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‘This is not the iPhone’

There was a great line in a New York Times story over the weekend about electronic health records and the economic stimulus.

In talking about the difficulty of implementing EHRs in physician offices, the Times quoted Dr. Farzad Mostashari, assistant commissioner of the New York City Department of Health and Mental Hygiene and head of the city’s Primary Care Information Project: “There’s no way small practices can effectively implement electronic health records on their own. This is not the iPhone.”

Good point. Make something easy to use and with some cachet, and people will use it. So why exactly hasn’t Apple gotten into healthcare just yet?

(Props to Candid CIO Will Weider for showing me this story.)

March 2, 2009 I Written By

I'm a freelance healthcare journalist, specializing in health IT, mobile health, healthcare quality, hospital/physician practice management and healthcare finance.

Sebelius and … who?

While nominating Kansas Gov. Kathleen Sebelius to be secretary of Health and Human Services, President Obama today also picked Nancy-Ann Min DeParle as “health czar,” officially known as the head of the new White House Office for Health Reform.

DeParle’s name is new to me, but I guess it shouldn’t be. She ran the Health Care Finance Administration—now the Centers for Medicare and Medicaid Services—during Bill Clinton’s second term as president and was director of the Office of Management and Budget during Clinton’s first term.

DeParle currently is a director of Cerner, Boston Scientific and Medco Health Solutions. She also is a trustee of the Robert Wood Johnson Foundation. Obviously, she’ll have to quit those boards.

She also is a former Medicare Payment Advisory Commission trustee.

Her husband, Jason DeParle, is a senior writer for the New York Times and an author.

As of this writing, her Wikipedia entry calls DeParle a “MILF.” How long until the White House gets wind of that and makes the change?

UPDATE, 12:40 p.m. CST: This change has been made. I knew it wouldn’t take long.

I Written By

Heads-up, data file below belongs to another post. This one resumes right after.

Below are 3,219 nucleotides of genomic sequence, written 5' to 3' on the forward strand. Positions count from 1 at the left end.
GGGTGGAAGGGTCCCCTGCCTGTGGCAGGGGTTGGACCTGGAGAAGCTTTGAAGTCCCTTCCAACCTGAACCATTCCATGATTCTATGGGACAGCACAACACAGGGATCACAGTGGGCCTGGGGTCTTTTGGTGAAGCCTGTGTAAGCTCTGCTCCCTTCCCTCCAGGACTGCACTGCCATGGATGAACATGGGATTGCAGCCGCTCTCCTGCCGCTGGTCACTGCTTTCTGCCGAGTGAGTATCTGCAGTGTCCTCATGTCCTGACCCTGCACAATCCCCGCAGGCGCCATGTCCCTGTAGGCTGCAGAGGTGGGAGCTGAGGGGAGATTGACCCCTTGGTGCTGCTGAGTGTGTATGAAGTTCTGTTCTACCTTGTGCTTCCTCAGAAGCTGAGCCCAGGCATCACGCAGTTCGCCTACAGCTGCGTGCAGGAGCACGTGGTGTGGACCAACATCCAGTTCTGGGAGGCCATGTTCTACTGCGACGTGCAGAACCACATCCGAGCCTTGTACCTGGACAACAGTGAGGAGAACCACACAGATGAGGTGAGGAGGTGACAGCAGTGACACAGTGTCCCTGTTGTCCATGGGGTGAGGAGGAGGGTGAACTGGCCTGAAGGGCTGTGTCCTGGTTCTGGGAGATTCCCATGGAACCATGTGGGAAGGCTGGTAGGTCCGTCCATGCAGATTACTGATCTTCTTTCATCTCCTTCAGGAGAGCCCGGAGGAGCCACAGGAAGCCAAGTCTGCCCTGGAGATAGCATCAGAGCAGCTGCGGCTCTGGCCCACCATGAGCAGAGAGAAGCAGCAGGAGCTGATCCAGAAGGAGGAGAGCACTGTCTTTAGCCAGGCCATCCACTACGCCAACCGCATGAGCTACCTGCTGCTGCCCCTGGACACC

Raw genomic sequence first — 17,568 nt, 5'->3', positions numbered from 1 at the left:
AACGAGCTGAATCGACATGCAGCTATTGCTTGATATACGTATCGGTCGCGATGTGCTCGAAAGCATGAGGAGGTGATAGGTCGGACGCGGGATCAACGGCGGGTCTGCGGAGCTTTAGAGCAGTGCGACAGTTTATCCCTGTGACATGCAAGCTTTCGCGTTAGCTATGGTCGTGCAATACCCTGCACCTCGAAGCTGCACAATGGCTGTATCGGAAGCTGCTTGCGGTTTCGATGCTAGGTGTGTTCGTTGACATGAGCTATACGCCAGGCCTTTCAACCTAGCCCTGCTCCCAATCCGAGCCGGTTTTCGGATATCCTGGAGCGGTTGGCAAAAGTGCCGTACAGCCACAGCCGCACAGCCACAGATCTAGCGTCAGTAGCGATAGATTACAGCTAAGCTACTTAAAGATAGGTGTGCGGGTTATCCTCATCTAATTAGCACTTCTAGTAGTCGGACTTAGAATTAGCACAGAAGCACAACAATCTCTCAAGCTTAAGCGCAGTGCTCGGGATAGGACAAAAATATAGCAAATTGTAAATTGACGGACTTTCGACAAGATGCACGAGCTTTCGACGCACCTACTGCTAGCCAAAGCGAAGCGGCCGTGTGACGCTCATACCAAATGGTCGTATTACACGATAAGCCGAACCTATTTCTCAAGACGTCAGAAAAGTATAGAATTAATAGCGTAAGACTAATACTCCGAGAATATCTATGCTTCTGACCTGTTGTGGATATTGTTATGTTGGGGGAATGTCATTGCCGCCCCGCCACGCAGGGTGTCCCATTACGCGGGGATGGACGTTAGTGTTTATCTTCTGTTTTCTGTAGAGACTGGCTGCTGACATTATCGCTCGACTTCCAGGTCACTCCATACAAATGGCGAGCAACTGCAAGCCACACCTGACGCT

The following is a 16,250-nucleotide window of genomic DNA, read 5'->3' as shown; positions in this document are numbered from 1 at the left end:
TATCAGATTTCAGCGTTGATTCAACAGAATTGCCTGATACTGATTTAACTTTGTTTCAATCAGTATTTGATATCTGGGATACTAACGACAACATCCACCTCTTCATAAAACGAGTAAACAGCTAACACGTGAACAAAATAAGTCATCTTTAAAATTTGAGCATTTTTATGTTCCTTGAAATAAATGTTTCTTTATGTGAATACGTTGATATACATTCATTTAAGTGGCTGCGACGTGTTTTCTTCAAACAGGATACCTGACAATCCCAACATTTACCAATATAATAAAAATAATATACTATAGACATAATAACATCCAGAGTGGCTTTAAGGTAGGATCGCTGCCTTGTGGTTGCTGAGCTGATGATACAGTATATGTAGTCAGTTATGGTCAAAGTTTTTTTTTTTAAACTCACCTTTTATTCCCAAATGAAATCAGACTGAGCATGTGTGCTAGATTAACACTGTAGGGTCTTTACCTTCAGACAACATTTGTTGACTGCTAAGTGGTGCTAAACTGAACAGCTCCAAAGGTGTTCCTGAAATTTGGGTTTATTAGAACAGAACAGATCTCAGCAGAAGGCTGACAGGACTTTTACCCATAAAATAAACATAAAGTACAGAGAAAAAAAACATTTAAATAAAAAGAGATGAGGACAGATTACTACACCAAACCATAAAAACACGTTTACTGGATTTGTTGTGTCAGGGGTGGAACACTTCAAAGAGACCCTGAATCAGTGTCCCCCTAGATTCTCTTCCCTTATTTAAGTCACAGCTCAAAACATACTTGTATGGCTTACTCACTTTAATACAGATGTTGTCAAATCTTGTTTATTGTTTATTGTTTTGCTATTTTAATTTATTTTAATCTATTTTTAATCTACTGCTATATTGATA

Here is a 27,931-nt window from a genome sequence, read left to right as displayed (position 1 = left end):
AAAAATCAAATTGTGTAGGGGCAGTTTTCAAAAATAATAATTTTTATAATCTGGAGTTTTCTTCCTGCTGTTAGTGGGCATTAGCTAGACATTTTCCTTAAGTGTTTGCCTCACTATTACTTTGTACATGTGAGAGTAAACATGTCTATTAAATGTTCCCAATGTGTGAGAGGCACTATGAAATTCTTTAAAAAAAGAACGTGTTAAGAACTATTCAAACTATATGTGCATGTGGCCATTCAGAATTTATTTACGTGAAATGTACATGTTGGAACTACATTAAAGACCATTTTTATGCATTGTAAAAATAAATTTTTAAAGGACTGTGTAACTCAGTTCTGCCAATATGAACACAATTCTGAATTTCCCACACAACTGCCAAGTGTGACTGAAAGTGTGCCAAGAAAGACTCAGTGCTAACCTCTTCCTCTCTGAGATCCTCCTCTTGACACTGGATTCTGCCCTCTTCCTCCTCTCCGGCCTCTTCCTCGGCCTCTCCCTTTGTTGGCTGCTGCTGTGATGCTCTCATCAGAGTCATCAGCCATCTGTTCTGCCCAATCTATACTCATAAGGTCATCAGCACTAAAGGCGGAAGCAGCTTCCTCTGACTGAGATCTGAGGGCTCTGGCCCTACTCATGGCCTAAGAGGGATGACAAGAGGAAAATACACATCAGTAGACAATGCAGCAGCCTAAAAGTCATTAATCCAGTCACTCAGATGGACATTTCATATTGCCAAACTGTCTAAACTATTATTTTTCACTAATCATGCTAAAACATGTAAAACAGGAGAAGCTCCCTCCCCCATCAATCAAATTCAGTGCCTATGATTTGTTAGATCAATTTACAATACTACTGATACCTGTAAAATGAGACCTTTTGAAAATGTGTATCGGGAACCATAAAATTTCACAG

I'm a freelance healthcare journalist, specializing in health IT, mobile health, healthcare quality, hospital/physician practice management and healthcare finance.

This would be a good time to be in D.C.

With the recent passage of the American Recovery and Reinvestment Act, better known as the economic stimulus plan, Washington is abuzz with ideas and strategies of how to implement the new law, including the $19.2 billion allocated for health IT.

Of note, Health Affairs is holding a half-day briefing next Tuesday on stimulating HIT. It’s from 9 a.m. to 12:30 p.m. at the J.W. Marriott Hotel, 1331 Pennsylvania Ave., N.W. Click here for RSVP information.

This week, as in tomorrow, the Cato Institute is holding a policy forum on the comparative-effectiveness research portion of ARRA. The event, set for noon at Cato’s headquarters, 1000 Massachusetts Ave., N.W., is titled, “Should Government Deliver Comparative-Effectiveness Research – or Can It?” There also will be a live Webcast from the same link.

Seriously, though, what’s the point? We certainly know Cato’s answer to the question it posed: always err on the side of less government. While it’s always good to have checks and balances on power, it does seem like the train has already left the station on this one. This would be a good time, however, to chime in on the Obama administration’s other proposals, including the proposed Health and Human Services budget for fiscal year 2010. I’m sure there is plenty to criticize in there.

I also just noticed that WhiteHouse.gov will have live streaming video of the Katherine Sebelius nomination for HHS secretary at 1 p.m. EST today. That’s about 15 minutes from right now, so I’m sorry for the short notice.

I Written By

I'm a freelance healthcare journalist, specializing in health IT, mobile health, healthcare quality, hospital/physician practice management and healthcare finance.

Another take on clinical decision support

I’ve been on a mini kick for clinical decision support since last fall’s AMIA annual conference. If you recall, I said medical informatics needed a rock star to spread the word about the link between CDS and proper implementation of electronic health records.

Today, while attempting to catch up on a massive backlog of e-mail, I came across a Jan. 26 post from Steve Beller, Ph.D., on the Trusted.MD blog network. Beller writes about including consumer-centric cognitive support in the next generation of CDS systems, and he has started to put together a PowerPoint presentation on defining his goal and thoughts on how to achieve it.

I’d love to hear your thoughts.

I Written By

I'm a freelance healthcare journalist, specializing in health IT, mobile health, healthcare quality, hospital/physician practice management and healthcare finance.